The High End: Historic Bank Building Near City Hall Becoming Condos

The High End: Historic Bank Building Near City Hall Becoming Condos

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Surrounded by famous buildings that border or lie within City Hall Park, it’s easy to miss the Emigrant Industrial Savings Bank building on Chambers Street.

Constructed between 1909 and 1912, the landmark-designated Beaux-Arts building has seen its share of tenants. Until the late 1960s, it served as bank headquarters of what is now the Emigrant Savings Bank and housed many government agencies when it was subsequently city-owned until 2013.

Now the developer the Chetrit Group is turning the structure into condominiums, hoping to push the boundaries of TriBeCa eastward.

“You’re right in the center of everything” that is downtown Manhattan, said Angela Ferrara, executive vice president of sales and leasing at the Marketing Directors, the firm in charge of sales. “You’ve got every train option available, but if you want to walk home from your office in the Financial District or in Battery Park City, this is perfect.”


Credit
Katherine Marks for The New York Times

Forty-nine Chambers Street, designed by the architect Raymond F. Almirall, is steeped in history. With the urging of John Hughes, the city’s first archbishop, the bank was created in 1850 by the Irish Emigrant Society, a group that helped newly arrived immigrants from the Emerald Isle. Any savings deposited at the bank could be remitted to family back home.

As the number of Irish immigrants ballooned, so did bank deposits. By 1857, it was the city’s seventh largest savings bank and provided Archbishop Hughes a loan so he could buy the lots on Fifth Avenue where St. Patrick’s Cathedral now stands, according to the book “International Directory of Company Histories, Vol. 59.”

The 17-story structure was the city’s first H-shaped skyscraper, allowing sunlight to penetrate deeper into the building. Although electric wiring was available, natural sunlight was the main source of light until the introduction of fluorescent light bulbs in the 1940s, according to Carol Willis, founder and curator of the Skyscraper Museum.

“If the developer wanted a valuable price per square footage, you needed light to be able to reach the inner spaces,” she said.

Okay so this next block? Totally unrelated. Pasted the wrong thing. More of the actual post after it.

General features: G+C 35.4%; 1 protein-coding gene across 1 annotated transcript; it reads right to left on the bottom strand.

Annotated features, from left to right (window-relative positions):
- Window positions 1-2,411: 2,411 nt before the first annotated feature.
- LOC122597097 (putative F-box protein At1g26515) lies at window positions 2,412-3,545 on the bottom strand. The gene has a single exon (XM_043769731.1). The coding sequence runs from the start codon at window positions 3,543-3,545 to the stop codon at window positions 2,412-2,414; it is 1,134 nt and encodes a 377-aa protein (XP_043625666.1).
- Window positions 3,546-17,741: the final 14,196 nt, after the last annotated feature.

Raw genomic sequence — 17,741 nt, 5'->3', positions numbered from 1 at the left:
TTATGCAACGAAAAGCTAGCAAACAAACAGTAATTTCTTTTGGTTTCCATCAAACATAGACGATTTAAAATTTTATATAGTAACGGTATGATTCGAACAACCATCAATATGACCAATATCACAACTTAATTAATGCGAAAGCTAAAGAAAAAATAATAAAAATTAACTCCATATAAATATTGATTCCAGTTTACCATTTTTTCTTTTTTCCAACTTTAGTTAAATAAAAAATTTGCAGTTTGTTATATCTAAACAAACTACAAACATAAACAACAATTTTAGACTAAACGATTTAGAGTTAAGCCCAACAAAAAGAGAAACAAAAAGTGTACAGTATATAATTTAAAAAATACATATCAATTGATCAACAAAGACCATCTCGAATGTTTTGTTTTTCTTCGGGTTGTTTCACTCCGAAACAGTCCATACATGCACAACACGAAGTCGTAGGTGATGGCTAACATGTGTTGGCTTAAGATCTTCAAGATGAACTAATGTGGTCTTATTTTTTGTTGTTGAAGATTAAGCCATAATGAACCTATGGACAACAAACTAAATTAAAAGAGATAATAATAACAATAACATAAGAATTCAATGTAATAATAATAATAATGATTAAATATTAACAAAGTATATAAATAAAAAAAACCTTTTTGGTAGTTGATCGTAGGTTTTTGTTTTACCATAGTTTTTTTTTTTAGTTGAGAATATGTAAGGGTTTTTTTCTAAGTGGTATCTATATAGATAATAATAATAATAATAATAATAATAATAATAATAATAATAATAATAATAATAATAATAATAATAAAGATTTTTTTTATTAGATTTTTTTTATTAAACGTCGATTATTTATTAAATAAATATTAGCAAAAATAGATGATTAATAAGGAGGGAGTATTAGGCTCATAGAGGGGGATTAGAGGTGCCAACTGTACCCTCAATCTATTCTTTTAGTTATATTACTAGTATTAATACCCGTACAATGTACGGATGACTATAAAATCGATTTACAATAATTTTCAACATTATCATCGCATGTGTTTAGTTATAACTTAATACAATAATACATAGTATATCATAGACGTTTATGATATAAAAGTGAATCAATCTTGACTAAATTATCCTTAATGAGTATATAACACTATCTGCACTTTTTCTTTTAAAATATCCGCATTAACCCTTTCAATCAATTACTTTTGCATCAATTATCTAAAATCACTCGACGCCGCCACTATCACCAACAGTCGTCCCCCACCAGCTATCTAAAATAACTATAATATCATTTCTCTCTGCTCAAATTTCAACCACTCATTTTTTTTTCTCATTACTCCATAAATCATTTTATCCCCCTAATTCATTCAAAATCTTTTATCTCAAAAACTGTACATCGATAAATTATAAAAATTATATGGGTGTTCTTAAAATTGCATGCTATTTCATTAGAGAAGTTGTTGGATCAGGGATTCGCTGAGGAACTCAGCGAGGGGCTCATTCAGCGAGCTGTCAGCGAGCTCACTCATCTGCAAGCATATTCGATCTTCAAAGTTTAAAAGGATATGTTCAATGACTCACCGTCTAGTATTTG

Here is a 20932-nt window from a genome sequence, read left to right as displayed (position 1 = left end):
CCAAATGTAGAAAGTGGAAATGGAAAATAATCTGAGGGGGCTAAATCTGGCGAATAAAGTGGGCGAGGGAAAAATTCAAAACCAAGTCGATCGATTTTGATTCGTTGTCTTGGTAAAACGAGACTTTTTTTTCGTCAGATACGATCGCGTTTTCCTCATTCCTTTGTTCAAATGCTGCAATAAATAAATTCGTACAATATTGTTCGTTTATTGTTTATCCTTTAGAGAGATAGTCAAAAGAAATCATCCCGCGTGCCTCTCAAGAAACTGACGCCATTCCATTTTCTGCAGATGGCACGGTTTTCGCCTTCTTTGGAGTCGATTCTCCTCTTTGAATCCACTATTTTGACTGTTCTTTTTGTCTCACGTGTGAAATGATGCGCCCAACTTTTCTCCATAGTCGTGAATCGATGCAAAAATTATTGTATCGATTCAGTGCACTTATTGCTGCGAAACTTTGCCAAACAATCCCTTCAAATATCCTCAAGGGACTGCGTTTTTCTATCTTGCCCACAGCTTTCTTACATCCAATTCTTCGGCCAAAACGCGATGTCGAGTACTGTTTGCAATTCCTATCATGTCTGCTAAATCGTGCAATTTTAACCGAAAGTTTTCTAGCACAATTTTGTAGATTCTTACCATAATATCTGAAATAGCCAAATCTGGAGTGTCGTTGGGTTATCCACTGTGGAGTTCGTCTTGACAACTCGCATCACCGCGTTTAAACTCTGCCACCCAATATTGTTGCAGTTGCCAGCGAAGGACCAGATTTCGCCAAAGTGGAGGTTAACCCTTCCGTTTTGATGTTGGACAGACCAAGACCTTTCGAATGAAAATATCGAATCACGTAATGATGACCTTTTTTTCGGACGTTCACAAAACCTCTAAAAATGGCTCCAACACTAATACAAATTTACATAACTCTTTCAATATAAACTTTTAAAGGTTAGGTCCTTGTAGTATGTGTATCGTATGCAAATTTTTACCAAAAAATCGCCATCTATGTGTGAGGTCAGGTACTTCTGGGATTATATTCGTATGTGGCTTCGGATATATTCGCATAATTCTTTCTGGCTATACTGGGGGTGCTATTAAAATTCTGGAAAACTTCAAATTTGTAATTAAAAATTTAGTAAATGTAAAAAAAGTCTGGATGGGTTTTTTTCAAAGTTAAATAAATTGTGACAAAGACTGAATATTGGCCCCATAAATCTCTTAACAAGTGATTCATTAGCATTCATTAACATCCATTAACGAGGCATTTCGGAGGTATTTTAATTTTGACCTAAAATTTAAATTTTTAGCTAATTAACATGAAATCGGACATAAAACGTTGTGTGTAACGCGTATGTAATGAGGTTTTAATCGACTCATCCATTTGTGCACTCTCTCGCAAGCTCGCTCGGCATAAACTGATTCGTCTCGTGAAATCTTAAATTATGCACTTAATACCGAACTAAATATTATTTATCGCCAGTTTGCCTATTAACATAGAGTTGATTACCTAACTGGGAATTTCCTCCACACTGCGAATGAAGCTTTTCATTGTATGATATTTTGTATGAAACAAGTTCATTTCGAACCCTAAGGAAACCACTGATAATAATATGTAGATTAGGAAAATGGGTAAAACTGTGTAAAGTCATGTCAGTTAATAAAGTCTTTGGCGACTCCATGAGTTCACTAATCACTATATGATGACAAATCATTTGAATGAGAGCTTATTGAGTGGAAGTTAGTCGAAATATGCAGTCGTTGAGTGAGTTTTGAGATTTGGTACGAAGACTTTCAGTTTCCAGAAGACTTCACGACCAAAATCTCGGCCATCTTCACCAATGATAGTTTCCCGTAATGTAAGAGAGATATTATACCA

The main living area of a model showroom.

Credit
Katherine Marks for The New York Times

The new homes will have even more light, as additional windows will be cut into the western and eastern facades, a spokesman for the developer said.

There will be 99 units, of which four are penthouses. The smallest one-bedroom home, at around 1,000 square feet, will start at $1.955 million. Two-bedrooms will start at around $3 million, while three-bedrooms will start at $5.2 million, according to Ms. Ferrara. Prices for the penthouses were not yet available.

Priced slightly under $1,900 per square foot, the homes are cheaper than condos currently for sale in the area, according to data from the Marketing Directors. Many area homes are asking anywhere between $2,300 and $3,400 per square foot.

Although the exterior of the building is eye-catching, with large sculpted swags, wreaths and human figures, the 15,000-square-foot former bank lobby is equally impressive. Most of the lobby’s ornate decorations, which include several large stained glass ceiling panels, have been restored.

Michael Gabellini, a partner at the interior design firm Gabellini Sheppard Associates, said that stepping into the lobby the first time felt like walking into Grand Central Station. He took cues from the lobby’s traditional décor but modernized the look for the homes.

Various hues of white mosaic tile line some of the shower walls, after Mr. Gabellini noticed the Italian mosaic tiles of various shades and colors on the lobby floor. Kitchen counters, backsplashes and islands are made from black San Marino marble with gold flecks, to contrast with a lighter herringbone wooden floor.

“The building uses dark and light materials in a dramatic and textual way,” he said.

The bank lobby, along with a subbasement that is street level with Reade Street at the rear of the building, will likely be leased to a commercial tenant, perhaps a dining or social club, the developer’s spokesman said. The condo’s entrance will be on the eastern end of the building facing Chambers Street.

The condo’s common amenity area will be situated below the subbasement. This includes a pool, a hammam, a yoga and fitness room, bike storage and a lounge. The rooftop space will have a dining area, green walls and a direct view of the statue Civic Fame, which sits on the top of the Municipal Building tower at 1 Centre Street.

Sales will begin Monday and the building is expected to be completed in summer 2018.

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